Island Theatre Workshop presents ‘Little Shop of Horrors’

A plant-based production at the MVRHS Performing Arts Center.


Island Theatre Workshop (ITW) is humming again with activity as it prepares for its big fall production, “Little Shop of Horrors.” ITW has been an important Vineyard institution since its founding in 1968 as a summer theater program for children that today continues to provide educational experiences, as well as a variety of plays and musicals throughout the year.

The group got its start 55 years ago with Mary Payne. By about the fourth year, so many parents were involved that the organization morphed into a year-round teaching and performing group for children and adults. It continued strong under Lee Fierro’s and then Kaf Warman’s leadership, and today thrives with its present artistic director, Kevin Ryan, who stepped into the role in 2015 and is also a board member.

ITW has grown to present anywhere from three to five shows a year. As a volunteer, nonprofessional community theater, all the performers donate their time and talents for the love of theater. “We have pretty much lived year-to-year by the receipts,” says Ryan. And even though everyone pitches in building sets, making costumes, and gathering props, there are expenses. Productions can run from $21,000 to $26,000 when you have cumulative costs of royalties, backdrops, and special items such as the four puppets they have leased from a Broadway company that are needed for “Little Shop of Horrors.”

The puppets, in fact, are central to this sci-fi/horror musical that has an electrifying 1960s pop-rock score by Alan Menken and Howard Ashman, in the style of early 1960s rock ’n’ roll, doo-wop, and early Motown. The musical is loosely based on the low-budget 1960 black comedy film “The Little Shop of Horrors.” In it, an unhappy florist assistant happens upon a strange plant that he names “Audrey II” after a crush at the shop, and the plant has an unquenchable thirst for human blood. And the creature is played by none other than a series of increasingly large and ominous puppets.

Ryan talked about how he selected this particular musical for ITW’s next production: “I tend to have a queue of possible shows. After the last one, I had two or three performers come and tell me that they would really like to do ‘Little Shop of Horrors.’ When people say, ‘We really want this, we want to be in it, and we think the Island audience would want to see it’ — this year’s choice was a no-brainer,” adding, “Everybody still had to audition, though.”

Asked why he was interested in the musical, Ryan explains that in addition to being funny, it’s about life being threatened by a more powerful source. And what are you willing to do to stand up against it? “This is a force that needs to be dealt with, and I think it can be difficult for people to negotiate things like that,” Ryan says.

Although “Little Shop of Horrors” is good fun, it also has a character who abuses women, so ITW cut back on some of the graphic details, and is partnering with Connect to End Violence with a talkback one night and an information table at every show. They will also receive some of the proceeds. “There are a lot of layers to the show of what’s happening in life every day — people in dead-end jobs who can’t make ends meet, people being abused, and greed,” Ryan explains. He adds that after doing the classic tales the past few years, like “Mary Poppins” and “Cinderella,” it was time to do a show tackling other issues.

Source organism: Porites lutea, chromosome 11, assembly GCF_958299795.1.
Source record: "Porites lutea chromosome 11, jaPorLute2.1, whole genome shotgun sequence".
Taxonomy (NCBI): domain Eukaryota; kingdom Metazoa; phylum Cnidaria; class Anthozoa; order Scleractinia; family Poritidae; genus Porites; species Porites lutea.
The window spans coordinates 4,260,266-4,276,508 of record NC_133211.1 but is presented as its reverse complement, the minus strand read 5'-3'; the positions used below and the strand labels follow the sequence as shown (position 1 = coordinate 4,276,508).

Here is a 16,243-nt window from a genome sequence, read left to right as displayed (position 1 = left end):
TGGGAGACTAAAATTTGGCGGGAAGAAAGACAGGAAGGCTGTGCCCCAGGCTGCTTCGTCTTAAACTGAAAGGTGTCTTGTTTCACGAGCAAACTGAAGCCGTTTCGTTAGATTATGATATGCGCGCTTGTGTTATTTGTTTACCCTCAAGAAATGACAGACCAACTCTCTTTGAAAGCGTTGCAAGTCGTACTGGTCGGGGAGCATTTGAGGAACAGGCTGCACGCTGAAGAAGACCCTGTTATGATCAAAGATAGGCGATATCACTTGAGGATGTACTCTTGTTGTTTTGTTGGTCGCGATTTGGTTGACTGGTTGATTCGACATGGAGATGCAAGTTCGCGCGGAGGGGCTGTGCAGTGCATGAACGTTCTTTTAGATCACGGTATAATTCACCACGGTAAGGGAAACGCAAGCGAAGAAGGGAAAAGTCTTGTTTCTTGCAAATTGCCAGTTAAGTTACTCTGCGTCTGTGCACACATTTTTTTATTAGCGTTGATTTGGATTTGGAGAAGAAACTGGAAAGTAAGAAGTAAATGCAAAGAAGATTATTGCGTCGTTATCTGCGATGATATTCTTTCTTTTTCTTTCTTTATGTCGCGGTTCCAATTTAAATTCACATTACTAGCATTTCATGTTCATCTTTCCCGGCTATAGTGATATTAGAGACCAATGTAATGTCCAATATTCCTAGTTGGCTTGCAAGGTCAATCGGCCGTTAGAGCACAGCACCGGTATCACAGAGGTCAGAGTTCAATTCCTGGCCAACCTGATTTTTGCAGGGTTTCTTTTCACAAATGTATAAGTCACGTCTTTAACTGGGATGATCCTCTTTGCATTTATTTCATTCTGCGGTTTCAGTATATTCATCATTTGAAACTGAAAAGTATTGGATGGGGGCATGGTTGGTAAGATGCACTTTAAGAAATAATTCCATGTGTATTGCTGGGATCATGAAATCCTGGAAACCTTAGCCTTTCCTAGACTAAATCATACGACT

There will be eight performances of “Little Shop of Horrors,” after which ITW will present a holiday spectacular in December that they hope becomes an annual tradition, a revue of holiday music. In late February or early March, there will be a series of one-act plays, which is sometimes a chance for new directors to get their feet wet working alongside a seasoned one. For spring, ITW is looking to bring a short musical comedy, but is keeping its identity under wraps. And never at rest, they will be auditioning simultaneously for next September’s show.

Cast size can vary drastically from as few as five to seven people to 20 to 25 actors, and then a crew of 10 to 12 backstage. Auditioning over the years has developed, changed, and morphed. There was a time when principals were hand-picked ahead of time, and then the chorus was whoever came out. Ryan emphasizes, “I don’t believe in that. All of our auditions have to be open auditions, for 8-year-olds and up. You never know what’s going to happen. In this show, we have somebody brand-new to our organization in a lead role. We have some people who have been in 20 shows who are in small parts. All that matters is that we choose from our pool the best possible cast for the characters.”

And starting on Sept. 21, you’ll have eight chances to see who from our community is tripping the light fantastic in its current production.

Performances Sept. 21 through 24, and Sept. 28 through Oct. 1, at Martha’s Vineyard Regional High School’s Performing Arts Center. For tickets and information, visit